Inconel 713C is a nickel-based casting alloy characterised by improved heat and creep resistance . It is used e.g. in aircraft engine components, mainly in the form of precision castings. Precision casting enables very good reproduction of complex shapes. However, due to major differences in casting wall thickness and the resultant differences in rigidity, defects can form in precision castings. The most common defects in precision castings are shrinkage porosities and microcracks. Inconel 713C is considered to be a difficult-to-weld or even non-weldable alloy. However, the need to repair precision castings requires attempts to develop technologies for their remelting and pad welding which could be used in industrial practice. This article presents the results of tests consisting in TIG pad welding of defects identified in precision castings intended for the aircraft industry. It was found that the main reason behind failed attempts at repairing precision castings by welding technologies was hot cracking in the fusion zone. Such cracks form as a result of the partial melting of intercrystalline regions along the fusion line. The deformations occurring during the crystallization of the melting-affected zone (fusion zone + partially melted zone + heat affected zone) or pad weld lead to the rupture of the intercrystalline liquid film. Hot cracks form within the so-called high-temperature brittleness range (HTBR) of the alloy. Another type of cracks that was identified were ductility dip cracks (DDC), whose formation is related to the partial melting of carbides.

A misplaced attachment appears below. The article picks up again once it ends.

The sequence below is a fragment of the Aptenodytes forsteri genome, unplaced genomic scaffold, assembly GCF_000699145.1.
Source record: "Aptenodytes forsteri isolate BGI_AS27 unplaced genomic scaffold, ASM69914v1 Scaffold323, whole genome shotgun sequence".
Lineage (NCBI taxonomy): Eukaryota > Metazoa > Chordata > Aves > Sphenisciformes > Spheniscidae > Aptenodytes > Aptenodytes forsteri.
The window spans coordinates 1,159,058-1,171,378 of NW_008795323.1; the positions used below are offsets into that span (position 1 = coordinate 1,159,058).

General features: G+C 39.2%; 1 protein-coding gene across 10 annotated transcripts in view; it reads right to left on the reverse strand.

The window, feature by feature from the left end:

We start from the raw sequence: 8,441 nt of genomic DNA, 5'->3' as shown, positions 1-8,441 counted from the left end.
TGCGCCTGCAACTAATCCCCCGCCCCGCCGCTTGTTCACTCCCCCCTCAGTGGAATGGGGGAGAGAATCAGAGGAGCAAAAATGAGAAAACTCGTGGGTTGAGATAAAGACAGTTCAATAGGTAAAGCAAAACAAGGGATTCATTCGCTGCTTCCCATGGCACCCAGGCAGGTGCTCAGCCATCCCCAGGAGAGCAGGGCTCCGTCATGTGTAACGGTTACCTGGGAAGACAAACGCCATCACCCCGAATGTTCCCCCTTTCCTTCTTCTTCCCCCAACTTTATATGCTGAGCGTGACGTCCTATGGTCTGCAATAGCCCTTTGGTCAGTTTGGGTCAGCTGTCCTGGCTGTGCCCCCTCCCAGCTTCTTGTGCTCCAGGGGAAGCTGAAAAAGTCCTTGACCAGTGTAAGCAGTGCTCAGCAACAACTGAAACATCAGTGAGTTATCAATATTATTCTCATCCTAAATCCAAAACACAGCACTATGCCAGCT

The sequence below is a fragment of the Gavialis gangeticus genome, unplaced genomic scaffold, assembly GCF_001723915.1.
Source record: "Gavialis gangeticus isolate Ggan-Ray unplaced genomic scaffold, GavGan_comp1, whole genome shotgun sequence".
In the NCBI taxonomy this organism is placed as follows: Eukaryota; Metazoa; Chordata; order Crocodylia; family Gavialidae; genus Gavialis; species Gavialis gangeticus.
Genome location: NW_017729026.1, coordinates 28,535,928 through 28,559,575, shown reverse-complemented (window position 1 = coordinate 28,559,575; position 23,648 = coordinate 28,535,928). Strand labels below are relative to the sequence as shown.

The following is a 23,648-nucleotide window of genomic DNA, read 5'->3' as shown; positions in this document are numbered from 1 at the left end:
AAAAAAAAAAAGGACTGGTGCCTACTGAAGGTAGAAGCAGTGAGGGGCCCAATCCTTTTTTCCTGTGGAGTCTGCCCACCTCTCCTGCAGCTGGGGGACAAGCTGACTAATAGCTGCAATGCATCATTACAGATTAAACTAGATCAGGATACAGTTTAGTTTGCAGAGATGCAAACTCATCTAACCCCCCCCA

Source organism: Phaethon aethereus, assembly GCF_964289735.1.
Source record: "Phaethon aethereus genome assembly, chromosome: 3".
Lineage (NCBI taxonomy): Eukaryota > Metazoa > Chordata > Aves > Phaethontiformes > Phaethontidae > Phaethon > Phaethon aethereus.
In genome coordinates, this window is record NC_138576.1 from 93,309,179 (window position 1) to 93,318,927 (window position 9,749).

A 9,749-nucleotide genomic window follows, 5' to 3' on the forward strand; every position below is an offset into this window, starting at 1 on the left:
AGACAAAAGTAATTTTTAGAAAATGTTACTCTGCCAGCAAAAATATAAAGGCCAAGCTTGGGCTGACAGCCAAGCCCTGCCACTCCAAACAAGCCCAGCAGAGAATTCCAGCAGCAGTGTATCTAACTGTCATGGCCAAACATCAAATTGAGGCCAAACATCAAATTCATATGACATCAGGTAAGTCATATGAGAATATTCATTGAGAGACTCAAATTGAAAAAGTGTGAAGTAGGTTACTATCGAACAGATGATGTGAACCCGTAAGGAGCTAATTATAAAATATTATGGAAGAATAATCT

Inconel 713C alloy belongs to the group of materials with high application potential in the aerospace industry. This nickel alloy has excellent features such as high strength, good surface stability, high creep and corrosion resistance. The paper presents the results of metallographic examinations of a base material and padding welds made by laser beam on the Inconel 713C alloy. The tests were made on precisely cast test plates imitating low - pressure turbine blades dedicated for the aerospace industry. Observations of the macro- and microstructure of the padding welds, heat-affected zone and base material indicate, that the Inconel 713C alloy should be classified as a hard-to-weld material. In the investigated joint, cracking of the material is disclosed mainly in the heat-affected zone and at the melted zone interface, where pad weld crystals formed on partially melted grains. The results show that phases rich with chromium and molybdenum were formed by high temperature during welding process, which was confirmed by EDS analysis of chemical composition.